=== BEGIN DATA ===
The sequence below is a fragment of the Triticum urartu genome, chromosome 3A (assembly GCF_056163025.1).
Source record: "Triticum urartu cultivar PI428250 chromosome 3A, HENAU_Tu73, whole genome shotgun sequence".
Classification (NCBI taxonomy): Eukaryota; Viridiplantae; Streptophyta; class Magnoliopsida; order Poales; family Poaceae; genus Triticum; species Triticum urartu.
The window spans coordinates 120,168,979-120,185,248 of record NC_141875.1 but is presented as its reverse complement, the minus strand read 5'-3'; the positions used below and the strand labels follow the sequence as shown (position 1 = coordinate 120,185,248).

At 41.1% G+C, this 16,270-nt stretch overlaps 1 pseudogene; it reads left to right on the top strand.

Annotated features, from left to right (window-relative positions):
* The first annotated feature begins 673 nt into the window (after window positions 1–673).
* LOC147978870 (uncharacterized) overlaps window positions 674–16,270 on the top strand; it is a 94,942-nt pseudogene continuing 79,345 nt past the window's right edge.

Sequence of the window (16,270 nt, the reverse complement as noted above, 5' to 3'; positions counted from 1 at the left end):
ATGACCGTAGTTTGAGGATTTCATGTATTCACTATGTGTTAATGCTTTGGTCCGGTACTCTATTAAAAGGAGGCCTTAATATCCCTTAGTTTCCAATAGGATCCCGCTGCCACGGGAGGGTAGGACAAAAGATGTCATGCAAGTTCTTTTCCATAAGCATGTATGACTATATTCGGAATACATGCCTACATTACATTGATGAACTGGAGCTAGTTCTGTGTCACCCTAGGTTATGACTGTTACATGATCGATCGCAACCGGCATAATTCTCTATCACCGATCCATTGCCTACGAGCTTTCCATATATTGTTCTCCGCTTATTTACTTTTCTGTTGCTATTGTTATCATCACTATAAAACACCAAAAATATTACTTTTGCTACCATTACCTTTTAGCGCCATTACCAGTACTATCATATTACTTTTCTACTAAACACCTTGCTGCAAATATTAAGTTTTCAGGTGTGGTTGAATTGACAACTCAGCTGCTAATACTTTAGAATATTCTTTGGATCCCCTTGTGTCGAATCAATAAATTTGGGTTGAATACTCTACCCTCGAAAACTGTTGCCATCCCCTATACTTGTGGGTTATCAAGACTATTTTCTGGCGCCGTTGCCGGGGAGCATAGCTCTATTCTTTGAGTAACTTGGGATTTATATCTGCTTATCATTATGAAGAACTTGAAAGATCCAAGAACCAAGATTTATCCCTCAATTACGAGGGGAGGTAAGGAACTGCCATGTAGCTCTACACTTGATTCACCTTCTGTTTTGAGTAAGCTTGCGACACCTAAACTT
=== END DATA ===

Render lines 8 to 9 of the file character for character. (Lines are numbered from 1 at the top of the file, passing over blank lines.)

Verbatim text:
* LOC147978870 (uncharacterized) overlaps window positions 674–16,270 on the top strand; it is a 94,942-nt pseudogene continuing 79,345 nt past the window's right edge.

Sequence of the window (16,270 nt, the reverse complement as noted above, 5' to 3'; positions counted from 1 at the left end):